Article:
We are in thrall to amoral, ruthless commercialism and laziness. It’s time for a new austerity, a return to self-sufficiency and to shut down the globalist nonsense for good and all. Everybody is not a friend, this globalism is a sort of second wave hippie economics. I wouldn’t have the EU trade with any other part of the world that has lesser human and worker rights. Let’s take the hit financially – it’s all a house of cards anyway – and bet on self-reliance. We can only win – could not possibly do any worse, when questions of dignity and honour are more important than a surfeit of consumption. This is the way to promote justice and human rights, by not entertaining any business approaches unless they are from countries we can verify compliant with our own minimum wages, working conditions and human rights. No deals with any country that implements the death penalty, including the USA and Russia.
People like Gordon Brown who at one time probably had hippie sensibilities (me too) have now sublimated that crock of ineffectual banality into the realm of world economics. It’s like “Free Love!” this “Free Trade!” – “Let it all hang out” – well unfortunately we just had our Manson moment, and it’s all fallen out with a splurge of fetid monetary ouns and bilge.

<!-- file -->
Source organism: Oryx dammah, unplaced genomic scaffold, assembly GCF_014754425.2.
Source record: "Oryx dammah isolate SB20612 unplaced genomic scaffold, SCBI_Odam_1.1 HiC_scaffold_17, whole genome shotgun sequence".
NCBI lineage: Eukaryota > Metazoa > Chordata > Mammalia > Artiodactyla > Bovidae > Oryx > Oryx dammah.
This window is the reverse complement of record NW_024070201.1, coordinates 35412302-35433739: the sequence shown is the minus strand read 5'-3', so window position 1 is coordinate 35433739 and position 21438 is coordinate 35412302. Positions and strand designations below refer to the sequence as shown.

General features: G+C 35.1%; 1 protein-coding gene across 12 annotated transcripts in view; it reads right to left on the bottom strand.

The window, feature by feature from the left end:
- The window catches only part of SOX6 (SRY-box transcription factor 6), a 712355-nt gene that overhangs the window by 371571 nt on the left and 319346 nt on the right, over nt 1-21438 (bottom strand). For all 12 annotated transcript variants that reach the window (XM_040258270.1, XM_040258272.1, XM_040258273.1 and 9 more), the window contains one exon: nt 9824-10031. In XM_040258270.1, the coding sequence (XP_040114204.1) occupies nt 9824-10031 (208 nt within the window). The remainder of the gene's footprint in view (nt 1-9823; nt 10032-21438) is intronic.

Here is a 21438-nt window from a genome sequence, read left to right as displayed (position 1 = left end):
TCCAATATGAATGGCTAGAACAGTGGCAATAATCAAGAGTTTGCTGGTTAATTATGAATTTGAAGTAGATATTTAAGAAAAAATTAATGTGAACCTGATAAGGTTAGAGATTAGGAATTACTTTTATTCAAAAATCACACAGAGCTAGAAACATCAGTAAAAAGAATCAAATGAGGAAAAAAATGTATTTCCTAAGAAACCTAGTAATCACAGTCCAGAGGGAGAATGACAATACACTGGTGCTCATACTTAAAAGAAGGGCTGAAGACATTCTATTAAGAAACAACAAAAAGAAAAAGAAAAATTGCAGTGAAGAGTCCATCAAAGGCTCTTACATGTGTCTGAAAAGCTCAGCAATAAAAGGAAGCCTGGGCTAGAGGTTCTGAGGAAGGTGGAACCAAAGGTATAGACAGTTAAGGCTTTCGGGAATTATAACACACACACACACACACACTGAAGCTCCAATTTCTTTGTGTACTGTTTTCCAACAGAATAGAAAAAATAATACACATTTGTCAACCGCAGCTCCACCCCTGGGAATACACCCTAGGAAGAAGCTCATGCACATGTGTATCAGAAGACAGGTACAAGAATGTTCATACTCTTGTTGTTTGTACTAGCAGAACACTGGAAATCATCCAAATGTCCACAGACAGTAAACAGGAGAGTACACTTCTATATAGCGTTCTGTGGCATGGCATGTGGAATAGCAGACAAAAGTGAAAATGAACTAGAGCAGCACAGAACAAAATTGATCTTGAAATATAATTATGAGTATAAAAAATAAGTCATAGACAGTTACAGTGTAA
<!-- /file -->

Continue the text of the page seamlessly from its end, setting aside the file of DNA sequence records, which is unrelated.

Everything that labour activists and trade unions fought for “in the day” has been sold out, in order that overseas robber barons can setup new industrial dormitories and hock new souls to their company stores, or buy peasants’ children into bonded labour. We buy produce made by state prison slave labourers who send goods to Europe with “Help we are slaves – tell the world” written on the back in Chinese (I have seen this), or from children bussed out of schools to break their young backs in cotton fields. We still have not switched to electric cars, so tyrannical sheikhs and mullahs continue to use our oil money to hold their people in servitude.